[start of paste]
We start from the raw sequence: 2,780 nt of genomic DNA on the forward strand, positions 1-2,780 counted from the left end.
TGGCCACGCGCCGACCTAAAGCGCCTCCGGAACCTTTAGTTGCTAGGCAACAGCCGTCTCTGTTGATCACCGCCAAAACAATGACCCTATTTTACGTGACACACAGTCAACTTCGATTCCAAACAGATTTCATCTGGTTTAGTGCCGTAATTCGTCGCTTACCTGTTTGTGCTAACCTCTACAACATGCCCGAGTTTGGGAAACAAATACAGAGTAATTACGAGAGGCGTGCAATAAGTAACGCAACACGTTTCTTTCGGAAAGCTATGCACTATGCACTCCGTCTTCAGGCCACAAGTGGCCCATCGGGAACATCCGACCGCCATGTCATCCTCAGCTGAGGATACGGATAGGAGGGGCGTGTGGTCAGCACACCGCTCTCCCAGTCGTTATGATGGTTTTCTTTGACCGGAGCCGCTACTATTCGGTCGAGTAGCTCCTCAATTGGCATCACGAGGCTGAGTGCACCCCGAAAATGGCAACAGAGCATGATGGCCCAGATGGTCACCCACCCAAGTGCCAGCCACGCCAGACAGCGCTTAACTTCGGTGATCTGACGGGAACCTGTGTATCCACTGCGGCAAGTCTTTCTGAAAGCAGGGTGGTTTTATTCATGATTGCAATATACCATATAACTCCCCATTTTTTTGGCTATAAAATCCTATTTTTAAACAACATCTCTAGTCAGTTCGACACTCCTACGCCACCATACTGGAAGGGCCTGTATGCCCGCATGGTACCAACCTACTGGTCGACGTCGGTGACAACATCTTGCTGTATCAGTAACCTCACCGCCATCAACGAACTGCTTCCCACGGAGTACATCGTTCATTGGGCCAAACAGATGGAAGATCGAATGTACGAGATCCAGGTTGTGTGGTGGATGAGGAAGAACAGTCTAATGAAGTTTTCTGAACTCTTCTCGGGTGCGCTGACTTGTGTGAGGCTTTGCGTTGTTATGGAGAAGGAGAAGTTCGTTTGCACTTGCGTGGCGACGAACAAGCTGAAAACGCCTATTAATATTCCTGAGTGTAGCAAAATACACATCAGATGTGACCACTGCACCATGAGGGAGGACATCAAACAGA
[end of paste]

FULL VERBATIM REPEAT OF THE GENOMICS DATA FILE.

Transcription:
We start from the raw sequence: 2,780 nt of genomic DNA on the forward strand, positions 1-2,780 counted from the left end.
TGGCCACGCGCCGACCTAAAGCGCCTCCGGAACCTTTAGTTGCTAGGCAACAGCCGTCTCTGTTGATCACCGCCAAAACAATGACCCTATTTTACGTGACACACAGTCAACTTCGATTCCAAACAGATTTCATCTGGTTTAGTGCCGTAATTCGTCGCTTACCTGTTTGTGCTAACCTCTACAACATGCCCGAGTTTGGGAAACAAATACAGAGTAATTACGAGAGGCGTGCAATAAGTAACGCAACACGTTTCTTTCGGAAAGCTATGCACTATGCACTCCGTCTTCAGGCCACAAGTGGCCCATCGGGAACATCCGACCGCCATGTCATCCTCAGCTGAGGATACGGATAGGAGGGGCGTGTGGTCAGCACACCGCTCTCCCAGTCGTTATGATGGTTTTCTTTGACCGGAGCCGCTACTATTCGGTCGAGTAGCTCCTCAATTGGCATCACGAGGCTGAGTGCACCCCGAAAATGGCAACAGAGCATGATGGCCCAGATGGTCACCCACCCAAGTGCCAGCCACGCCAGACAGCGCTTAACTTCGGTGATCTGACGGGAACCTGTGTATCCACTGCGGCAAGTCTTTCTGAAAGCAGGGTGGTTTTATTCATGATTGCAATATACCATATAACTCCCCATTTTTTTGGCTATAAAATCCTATTTTTAAACAACATCTCTAGTCAGTTCGACACTCCTACGCCACCATACTGGAAGGGCCTGTATGCCCGCATGGTACCAACCTACTGGTCGACGTCGGTGACAACATCTTGCTGTATCAGTAACCTCACCGCCATCAACGAACTGCTTCCCACGGAGTACATCGTTCATTGGGCCAAACAGATGGAAGATCGAATGTACGAGATCCAGGTTGTGTGGTGGATGAGGAAGAACAGTCTAATGAAGTTTTCTGAACTCTTCTCGGGTGCGCTGACTTGTGTGAGGCTTTGCGTTGTTATGGAGAAGGAGAAGTTCGTTTGCACTTGCGTGGCGACGAACAAGCTGAAAACGCCTATTAATATTCCTGAGTGTAGCAAAATACACATCAGATGTGACCACTGCACCATGAGGGAGGACATCAAACAGA